West has claimed that Pablo is a gospel record, insomuch that a gospel record can contain fantasies about having sex with Taylor Swift and promises to “fuck the church up by drinking at the Communion.” It’s a work that lunges at the salvation and fails to grasp it, thrillingly. (As Slate’s Carl Wilson wrote back in February, channeling St. Augustine: “Yes, Lord, make Kanye West pure. But not yet.”) Coloring Book, on the other hand, feels like the first great hip-hop album to successfully channel the centuries-old musical traditions of the black church without anything like pretension or irony. This in itself feels like something of a miracle. I say this with the utmost love but hip-hop is a profane music and always has been; its energies aren’t celestial, but fully flesh-and-blood. We don’t generally expect rappers to take us to church unless it’s to rob the preacher for the offering.

Coloring Book feels sanctified without being sanctimonious, spiritual without being preachy. It’s doesn’t tell you it’s out to save you, it just does. The best American sacred music exists beyond the realm of mere words, overjoyed in its conviction that language is insufficient; Coloring Book manages to capture this joy and power even when its concerns stay secular. The spirit runs through everything here, from the choir on “All We Got” to the pulsing house thump of “Highlights” sound-alike “All Night” to the dreamy, druggy “Smoke Break.” And for all the joy and celebration, Chance isn’t hesitant to bare his teeth: “Jesus’ black life ain’t matter/ I know—I talked to his daddy,” he remarks on “Blessings,” the album’s most overtly gospel-infused track. It’s a crushing line, made even more so by the beauty of its musical surroundings.

If there’s one song on Coloring Book that seems destined for the cultural stratosphere, it’s “Same Drugs,” a gorgeous ballad that conjures images of Donny Hathaway and Elliott Smith hanging out together in heaven, bumping Late Registration. It’s a song about losing someone that’s steeped in references to the movie Hook, which sounds annoying but totally works. “Don’t you miss the days, stranger?” asks Chance. “Don’t you miss the days?/ Don’t you miss the danger?” “The days” of what goes unspecified, and there’s an interesting if elusive through-line of nostalgia that runs through much of Coloring Book, a yearning for purity from someone trying to get back to innocence. In future years, we might hear it as nostalgia for the days before this album changed the course of Chance the Rapper’s career.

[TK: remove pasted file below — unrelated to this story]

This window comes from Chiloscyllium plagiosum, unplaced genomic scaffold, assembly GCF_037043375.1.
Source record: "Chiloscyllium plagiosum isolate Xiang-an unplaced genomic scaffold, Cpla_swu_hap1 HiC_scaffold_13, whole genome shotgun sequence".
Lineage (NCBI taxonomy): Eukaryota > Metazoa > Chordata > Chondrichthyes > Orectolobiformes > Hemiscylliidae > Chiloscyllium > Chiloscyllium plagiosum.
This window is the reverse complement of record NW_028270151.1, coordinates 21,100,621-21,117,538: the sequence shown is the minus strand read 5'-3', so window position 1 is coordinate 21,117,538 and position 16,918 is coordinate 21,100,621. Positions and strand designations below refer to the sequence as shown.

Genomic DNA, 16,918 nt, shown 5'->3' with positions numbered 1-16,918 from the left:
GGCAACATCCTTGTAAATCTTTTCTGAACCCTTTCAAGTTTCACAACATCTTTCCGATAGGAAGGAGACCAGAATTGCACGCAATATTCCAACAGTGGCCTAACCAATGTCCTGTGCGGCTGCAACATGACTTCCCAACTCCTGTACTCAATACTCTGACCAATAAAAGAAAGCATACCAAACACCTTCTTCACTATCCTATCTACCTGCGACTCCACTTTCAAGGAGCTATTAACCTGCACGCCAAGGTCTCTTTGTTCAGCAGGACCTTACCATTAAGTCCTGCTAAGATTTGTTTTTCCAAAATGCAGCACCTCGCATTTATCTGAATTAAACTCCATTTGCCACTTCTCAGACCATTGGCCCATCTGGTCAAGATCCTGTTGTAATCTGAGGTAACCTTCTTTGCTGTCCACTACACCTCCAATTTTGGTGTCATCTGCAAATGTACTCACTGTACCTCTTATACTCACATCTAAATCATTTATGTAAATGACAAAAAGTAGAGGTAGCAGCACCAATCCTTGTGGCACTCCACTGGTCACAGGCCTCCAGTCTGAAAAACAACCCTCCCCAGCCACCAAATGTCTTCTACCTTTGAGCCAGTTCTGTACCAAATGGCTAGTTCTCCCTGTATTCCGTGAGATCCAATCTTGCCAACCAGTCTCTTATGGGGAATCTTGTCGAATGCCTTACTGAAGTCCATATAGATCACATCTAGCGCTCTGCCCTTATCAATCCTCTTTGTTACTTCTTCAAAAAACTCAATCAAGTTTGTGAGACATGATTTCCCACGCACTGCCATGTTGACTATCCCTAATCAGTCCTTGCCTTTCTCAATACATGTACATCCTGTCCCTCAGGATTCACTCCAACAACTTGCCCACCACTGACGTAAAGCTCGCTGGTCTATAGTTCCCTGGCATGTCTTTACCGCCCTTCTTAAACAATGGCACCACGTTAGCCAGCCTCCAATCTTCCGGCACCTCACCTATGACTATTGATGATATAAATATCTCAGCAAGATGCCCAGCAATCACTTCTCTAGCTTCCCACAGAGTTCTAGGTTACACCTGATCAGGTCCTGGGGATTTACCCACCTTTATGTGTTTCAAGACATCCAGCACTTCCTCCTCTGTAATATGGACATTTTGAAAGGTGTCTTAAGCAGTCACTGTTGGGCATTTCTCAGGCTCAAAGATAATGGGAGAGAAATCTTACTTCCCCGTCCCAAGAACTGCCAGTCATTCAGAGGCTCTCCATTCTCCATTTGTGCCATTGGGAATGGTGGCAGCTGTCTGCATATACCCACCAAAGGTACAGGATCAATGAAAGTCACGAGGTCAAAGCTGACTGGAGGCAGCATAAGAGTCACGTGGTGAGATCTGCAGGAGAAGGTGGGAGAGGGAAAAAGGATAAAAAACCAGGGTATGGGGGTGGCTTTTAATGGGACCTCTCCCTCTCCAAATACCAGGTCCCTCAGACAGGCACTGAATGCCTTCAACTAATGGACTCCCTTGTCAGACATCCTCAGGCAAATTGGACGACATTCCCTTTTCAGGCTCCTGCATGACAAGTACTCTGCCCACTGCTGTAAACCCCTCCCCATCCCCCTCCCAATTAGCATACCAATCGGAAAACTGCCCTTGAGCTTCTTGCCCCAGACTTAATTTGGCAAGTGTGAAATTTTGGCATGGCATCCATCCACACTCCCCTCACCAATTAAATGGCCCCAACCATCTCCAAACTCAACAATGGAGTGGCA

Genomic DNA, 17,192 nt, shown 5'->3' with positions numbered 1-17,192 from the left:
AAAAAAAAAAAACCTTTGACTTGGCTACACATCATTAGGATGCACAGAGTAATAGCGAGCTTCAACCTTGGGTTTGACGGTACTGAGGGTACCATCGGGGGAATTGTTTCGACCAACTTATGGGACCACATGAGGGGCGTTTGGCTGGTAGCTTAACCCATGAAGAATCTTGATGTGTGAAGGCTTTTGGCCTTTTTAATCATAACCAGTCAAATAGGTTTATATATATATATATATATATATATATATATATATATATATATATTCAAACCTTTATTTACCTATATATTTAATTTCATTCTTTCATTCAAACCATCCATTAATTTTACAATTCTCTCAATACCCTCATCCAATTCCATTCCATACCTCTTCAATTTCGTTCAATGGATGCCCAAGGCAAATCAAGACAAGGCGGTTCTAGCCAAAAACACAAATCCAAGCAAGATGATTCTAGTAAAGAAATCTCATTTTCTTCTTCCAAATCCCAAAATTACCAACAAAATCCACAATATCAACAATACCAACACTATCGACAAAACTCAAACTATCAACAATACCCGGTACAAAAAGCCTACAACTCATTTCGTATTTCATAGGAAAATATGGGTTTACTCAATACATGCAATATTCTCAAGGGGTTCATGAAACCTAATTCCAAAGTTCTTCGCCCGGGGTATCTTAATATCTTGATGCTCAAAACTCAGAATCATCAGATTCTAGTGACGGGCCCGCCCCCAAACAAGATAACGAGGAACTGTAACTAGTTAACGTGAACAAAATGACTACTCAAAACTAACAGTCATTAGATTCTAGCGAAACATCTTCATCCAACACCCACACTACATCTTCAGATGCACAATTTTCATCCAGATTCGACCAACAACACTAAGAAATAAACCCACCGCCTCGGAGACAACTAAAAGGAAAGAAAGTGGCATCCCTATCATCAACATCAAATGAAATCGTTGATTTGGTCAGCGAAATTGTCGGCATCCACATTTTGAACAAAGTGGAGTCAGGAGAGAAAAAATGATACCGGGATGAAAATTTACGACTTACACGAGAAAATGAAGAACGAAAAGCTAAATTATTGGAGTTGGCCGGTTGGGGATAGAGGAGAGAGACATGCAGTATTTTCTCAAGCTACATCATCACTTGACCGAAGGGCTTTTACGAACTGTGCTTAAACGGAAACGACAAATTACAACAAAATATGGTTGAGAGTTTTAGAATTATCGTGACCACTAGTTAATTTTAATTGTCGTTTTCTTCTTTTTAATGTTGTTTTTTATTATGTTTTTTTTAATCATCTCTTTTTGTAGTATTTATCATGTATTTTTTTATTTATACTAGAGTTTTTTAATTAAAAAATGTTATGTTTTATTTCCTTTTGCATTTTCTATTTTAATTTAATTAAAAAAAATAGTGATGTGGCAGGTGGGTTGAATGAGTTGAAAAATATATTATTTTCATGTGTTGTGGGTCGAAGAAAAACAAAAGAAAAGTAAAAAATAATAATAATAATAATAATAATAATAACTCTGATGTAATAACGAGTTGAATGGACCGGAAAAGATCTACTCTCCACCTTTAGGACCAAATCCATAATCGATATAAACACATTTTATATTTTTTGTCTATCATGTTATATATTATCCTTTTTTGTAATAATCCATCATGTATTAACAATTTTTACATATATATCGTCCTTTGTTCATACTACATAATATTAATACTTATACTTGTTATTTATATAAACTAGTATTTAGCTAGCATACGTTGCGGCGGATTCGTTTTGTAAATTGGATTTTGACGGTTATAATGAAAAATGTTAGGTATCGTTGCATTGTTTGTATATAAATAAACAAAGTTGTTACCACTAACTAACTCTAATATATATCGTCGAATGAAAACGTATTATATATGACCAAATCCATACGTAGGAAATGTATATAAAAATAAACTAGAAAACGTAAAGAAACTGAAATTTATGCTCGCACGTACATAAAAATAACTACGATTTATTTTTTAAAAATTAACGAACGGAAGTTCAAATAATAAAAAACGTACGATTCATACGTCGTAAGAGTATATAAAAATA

Back in March, when Phife Dawg of a Tribe Called Quest died, I had an exchange with a friend (and fellow Slate contributor) about how it felt like there was a gap in contemporary hip-hop that Tribe (and, equally, De La Soul) had once occupied, artists making music that was smart and sophisticated and righteous while still being vibrant and sexy and fun. Chance was born the year Midnight Marauders came out—the only thing about him that’ll make you feel old—but Coloring Book has made me feel like that niche is once again filled. Praise be.

But as formidable legacies go, Native Tongues aren’t the story here. “Kanye’s best prodigy/ He ain’t signed me but he proud of me,” Chance declares on the album’s last track. Kanye West is all over this record and not just in the sense that he makes a guest appearance on its opener, which he does. Coloring Book is a love letter to God but also to Chicago and the city’s musical culture that Kanye has repped so ferociously these past 12 years. West might be contemporary popular culture’s most polarizing figure, but listening to Coloring Book these past three days—an album so irresistible, so impossible not to like—took me back to the days of The College Dropout, when the old Kanye, chop-up-the-soul-Kanye was the one thing we all agreed on. Coloring Book feels like a loving devotional to West, a gift to him and to us. It takes a monumental talent to make music like this, and more than one sort of deity to inspire it.